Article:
You know how BBC America promotion be for us actually in America. You see some marketing for the show for the first time maybe about three weeks before it airs. Then, you hear the chatter about it from the BBC America faithful about how good the show is once the season is almost done.
What I remember hearing most about Killing Eve before watching it myself was that it was refreshing, because it was a cat and mouse drama with two women leads. That’s about half right. What makes Killing Eve stand out is what they do with those two women leads and seeing how they navigate the world. This isn’t a role reversal type of show. The killer isn’t woman only in aesthetic and without any feminine sensibilities. It is a world where men exists, but their agency and motivations matter little. It’s a world where women are not only the danger, but foil, sometimes to each other. Making it one of the most unique shows on TV and a must watch.
Based on the international acclaimed Villanelle Novels, Killing Eve bounces between, often kinetically and in narrative, Eve Polastri, a MI-5 agent operating in London and Villanelle, an outright psychopath for hire. Villanelle, which is a code name mostly deposited upon her due to her choice of perfume, is better at killing people than just about anybody else that is at anything. Our introduction to her, and the show at large, begins with her eating ice cream and making smiley faces at a little girl in the eatery before she knocks over the girl’s ice cream into her lap on the way out the door. That’s probably the most civil thing she does all season.
Her counter, Eve, is a brilliant, if not obsessed and detached, officer of the law. She loves to observe women killers more than she loves everything else, despite her very committed job or husband that is crazy about her. While it’s an obvious collision course for the two, their interaction defies convention and sets it apart from your average square off from opposite sides of the law.
What is instantly appreciated is that while Villanelle is a super assassin, Eve is not a super cop. Not in any physical sense at least. She isn’t tackling bad guys and gals. She’s not a deadshot from fifty feet. She’s just a geeky and secretly dark obsessive with intuition and an iron will. And messy. Lest, I forget messy as hell. Eve’s fixation on women killers, and ultimately on Villanelle, often leads her to neglect her loved ones and co-workers, violate her own safety, and put others in precarious positions.
Sandra Oh, through Eve, is pretty magnificent. Sometimes in the most maddening ways. She is a good person, for sure, but when a case is afoot, she’s not the best socializer, often running through folks if her goals is on the other side. Her character is akin to another one of my favorites, Kyra Sedgwick’s Brenda Lee Johnson from The Closer. Similarly, folks can either get on board with Eve’s objective or get out of the way as it’s known she won’t back down.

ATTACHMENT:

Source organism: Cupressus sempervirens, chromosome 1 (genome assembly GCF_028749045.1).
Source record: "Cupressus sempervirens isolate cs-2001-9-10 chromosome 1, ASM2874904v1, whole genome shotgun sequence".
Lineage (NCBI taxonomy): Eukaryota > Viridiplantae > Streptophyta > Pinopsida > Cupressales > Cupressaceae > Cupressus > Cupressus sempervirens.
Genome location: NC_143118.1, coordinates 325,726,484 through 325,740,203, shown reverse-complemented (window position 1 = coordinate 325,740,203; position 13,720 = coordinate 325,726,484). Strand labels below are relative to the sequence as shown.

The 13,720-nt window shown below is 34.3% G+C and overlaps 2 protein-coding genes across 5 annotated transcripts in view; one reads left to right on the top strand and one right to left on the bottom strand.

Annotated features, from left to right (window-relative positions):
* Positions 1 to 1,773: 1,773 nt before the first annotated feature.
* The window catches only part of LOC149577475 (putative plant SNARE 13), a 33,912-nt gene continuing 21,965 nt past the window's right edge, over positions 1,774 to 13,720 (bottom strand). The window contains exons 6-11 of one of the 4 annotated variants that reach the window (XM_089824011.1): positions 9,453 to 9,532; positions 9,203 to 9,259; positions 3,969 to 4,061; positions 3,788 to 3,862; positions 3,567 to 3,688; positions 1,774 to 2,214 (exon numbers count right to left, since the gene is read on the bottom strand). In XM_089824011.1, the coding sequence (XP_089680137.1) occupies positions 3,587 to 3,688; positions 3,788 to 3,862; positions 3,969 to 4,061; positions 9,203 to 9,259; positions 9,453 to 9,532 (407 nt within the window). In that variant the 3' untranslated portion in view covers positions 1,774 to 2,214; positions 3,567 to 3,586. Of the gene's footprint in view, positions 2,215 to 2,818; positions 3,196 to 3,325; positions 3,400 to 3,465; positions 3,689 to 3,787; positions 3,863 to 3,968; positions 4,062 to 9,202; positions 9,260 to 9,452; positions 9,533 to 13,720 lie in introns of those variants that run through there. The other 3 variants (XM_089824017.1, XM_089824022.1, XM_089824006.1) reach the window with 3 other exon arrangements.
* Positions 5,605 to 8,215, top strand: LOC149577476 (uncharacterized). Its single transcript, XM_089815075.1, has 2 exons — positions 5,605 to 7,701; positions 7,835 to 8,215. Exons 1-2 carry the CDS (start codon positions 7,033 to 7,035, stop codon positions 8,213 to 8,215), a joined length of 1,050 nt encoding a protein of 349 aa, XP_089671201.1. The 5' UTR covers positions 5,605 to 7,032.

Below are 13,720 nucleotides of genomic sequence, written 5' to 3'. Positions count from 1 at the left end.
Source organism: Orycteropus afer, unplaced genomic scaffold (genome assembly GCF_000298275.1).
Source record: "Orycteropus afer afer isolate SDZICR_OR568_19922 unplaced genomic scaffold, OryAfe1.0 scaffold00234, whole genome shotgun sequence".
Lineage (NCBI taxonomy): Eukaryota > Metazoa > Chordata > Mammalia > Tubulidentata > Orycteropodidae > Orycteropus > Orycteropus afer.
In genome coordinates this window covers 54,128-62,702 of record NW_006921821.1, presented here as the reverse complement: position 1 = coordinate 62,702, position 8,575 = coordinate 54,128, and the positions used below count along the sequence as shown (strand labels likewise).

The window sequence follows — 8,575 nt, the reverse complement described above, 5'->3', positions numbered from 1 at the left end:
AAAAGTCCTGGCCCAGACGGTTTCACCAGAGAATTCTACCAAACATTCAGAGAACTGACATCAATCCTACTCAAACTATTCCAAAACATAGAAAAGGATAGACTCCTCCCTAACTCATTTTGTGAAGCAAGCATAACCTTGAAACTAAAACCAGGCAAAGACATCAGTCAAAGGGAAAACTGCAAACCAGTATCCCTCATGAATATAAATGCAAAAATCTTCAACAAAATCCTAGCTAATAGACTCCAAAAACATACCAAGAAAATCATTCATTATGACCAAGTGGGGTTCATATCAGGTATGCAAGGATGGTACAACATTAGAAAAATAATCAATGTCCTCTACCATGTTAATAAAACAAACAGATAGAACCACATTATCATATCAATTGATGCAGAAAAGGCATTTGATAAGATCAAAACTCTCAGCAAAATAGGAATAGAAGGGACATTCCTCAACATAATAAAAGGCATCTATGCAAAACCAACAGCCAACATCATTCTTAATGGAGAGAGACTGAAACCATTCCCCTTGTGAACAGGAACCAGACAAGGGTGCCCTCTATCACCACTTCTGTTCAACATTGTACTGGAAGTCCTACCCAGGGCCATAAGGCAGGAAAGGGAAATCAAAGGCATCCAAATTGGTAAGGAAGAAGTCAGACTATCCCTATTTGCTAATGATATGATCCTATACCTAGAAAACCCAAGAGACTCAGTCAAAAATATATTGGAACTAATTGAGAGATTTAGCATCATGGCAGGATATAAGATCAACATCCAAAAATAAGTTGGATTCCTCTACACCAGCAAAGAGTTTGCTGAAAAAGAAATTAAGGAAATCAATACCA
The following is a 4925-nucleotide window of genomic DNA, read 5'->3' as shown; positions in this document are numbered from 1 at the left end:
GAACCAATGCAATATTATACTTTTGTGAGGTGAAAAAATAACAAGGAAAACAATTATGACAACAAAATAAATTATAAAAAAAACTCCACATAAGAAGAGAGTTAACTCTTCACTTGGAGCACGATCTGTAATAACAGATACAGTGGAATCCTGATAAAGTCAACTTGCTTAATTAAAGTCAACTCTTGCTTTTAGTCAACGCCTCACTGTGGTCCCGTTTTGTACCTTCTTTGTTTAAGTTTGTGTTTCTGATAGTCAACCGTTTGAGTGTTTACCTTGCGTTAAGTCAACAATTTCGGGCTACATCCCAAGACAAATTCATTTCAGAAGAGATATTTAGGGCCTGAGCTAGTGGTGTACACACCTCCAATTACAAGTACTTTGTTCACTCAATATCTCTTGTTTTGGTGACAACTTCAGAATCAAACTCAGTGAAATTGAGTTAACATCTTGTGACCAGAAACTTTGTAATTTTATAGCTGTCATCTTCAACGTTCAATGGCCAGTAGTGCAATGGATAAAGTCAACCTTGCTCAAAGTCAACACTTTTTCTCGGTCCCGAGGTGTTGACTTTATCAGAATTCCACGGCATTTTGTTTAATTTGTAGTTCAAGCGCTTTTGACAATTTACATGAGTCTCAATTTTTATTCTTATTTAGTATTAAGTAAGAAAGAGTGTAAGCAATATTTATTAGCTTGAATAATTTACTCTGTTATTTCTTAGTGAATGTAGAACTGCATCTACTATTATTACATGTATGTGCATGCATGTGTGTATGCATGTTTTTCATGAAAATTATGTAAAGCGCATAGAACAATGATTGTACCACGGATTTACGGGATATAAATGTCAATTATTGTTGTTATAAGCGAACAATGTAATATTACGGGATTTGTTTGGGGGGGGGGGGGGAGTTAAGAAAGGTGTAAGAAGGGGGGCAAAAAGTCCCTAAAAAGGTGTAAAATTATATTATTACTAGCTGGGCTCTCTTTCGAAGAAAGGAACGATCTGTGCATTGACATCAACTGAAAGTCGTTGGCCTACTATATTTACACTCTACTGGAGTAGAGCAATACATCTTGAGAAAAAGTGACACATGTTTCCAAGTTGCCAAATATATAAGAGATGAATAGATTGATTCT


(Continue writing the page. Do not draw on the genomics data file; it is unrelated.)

As magnificent as Oh’s performance is, Jodie Comer is probably going to win some awards folks. Comer’s Villanelle is disturbing on a whole other level. Everyone spends this season trying to see what makes her tick, and the answer is mostly likely “not a whole lot she don’t will into being.” You would expect a character like this to have a specific tell or an emotional weakness, to at least prevent them from being one note. Somehow Comer gives a performance that both closes off that vein and gives her a complexity and range that makes her hard to dislike when on screen.
What is possibly most enlightening about this show is the cat and mouse is some sort of hybrid “will they or won’t they” scenario. Instead of spending eight episodes waiting to see when the two will cross paths, Eve and Villanelle meet early and often. By the end of the second, they both have a pretty good idea of who the other is, with a mutual respect for the person if not the profession.
If I have a criticism for the show, it’s that Eve often walks into situations where there is no reasonable path for her to walk away from. That often hampered the suspension of disbelief for me, as Eve could have died several times where the plot dictated that the drama ramp up. This also leads to actions where Eve’s either negligence or fanaticism puts others in grave danger that she rarely faces a consequence for the duration of the season.
Those gripes aside, the twist and turns, the small character developments of the supporting characters, and the well structured cliffhanger ending episodes make it a great binge now that the season is done. Already greenlit for season 2, you want to get this good British TV in your que before the next season rolls around. That way you can sit where I’m at, telling someone else how they might have missed out on one of the best shows of 2018.
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